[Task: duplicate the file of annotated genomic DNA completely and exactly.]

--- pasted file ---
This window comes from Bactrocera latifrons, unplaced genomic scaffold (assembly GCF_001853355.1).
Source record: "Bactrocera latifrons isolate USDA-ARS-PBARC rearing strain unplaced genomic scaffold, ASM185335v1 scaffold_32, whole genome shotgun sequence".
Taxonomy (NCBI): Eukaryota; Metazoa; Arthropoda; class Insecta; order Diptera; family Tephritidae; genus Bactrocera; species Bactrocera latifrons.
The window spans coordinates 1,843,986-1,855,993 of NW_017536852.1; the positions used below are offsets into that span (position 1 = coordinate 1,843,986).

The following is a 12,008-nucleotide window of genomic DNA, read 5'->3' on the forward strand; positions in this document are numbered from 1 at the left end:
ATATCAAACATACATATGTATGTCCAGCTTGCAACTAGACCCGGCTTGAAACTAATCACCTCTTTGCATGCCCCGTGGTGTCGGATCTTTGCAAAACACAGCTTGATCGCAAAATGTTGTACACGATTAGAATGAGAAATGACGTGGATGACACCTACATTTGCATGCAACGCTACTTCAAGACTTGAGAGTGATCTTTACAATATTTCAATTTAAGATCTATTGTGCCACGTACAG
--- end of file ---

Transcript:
This window comes from Bactrocera latifrons, unplaced genomic scaffold (assembly GCF_001853355.1).
Source record: "Bactrocera latifrons isolate USDA-ARS-PBARC rearing strain unplaced genomic scaffold, ASM185335v1 scaffold_32, whole genome shotgun sequence".
Taxonomy (NCBI): Eukaryota; Metazoa; Arthropoda; class Insecta; order Diptera; family Tephritidae; genus Bactrocera; species Bactrocera latifrons.
The window spans coordinates 1,843,986-1,855,993 of NW_017536852.1; the positions used below are offsets into that span (position 1 = coordinate 1,843,986).

The following is a 12,008-nucleotide window of genomic DNA, read 5'->3' on the forward strand; positions in this document are numbered from 1 at the left end:
ATATCAAACATACATATGTATGTCCAGCTTGCAACTAGACCCGGCTTGAAACTAATCACCTCTTTGCATGCCCCGTGGTGTCGGATCTTTGCAAAACACAGCTTGATCGCAAAATGTTGTACACGATTAGAATGAGAAATGACGTGGATGACACCTACATTTGCATGCAACGCTACTTCAAGACTTGAGAGTGATCTTTACAATATTTCAATTTAAGATCTATTGTGCCACGTACAG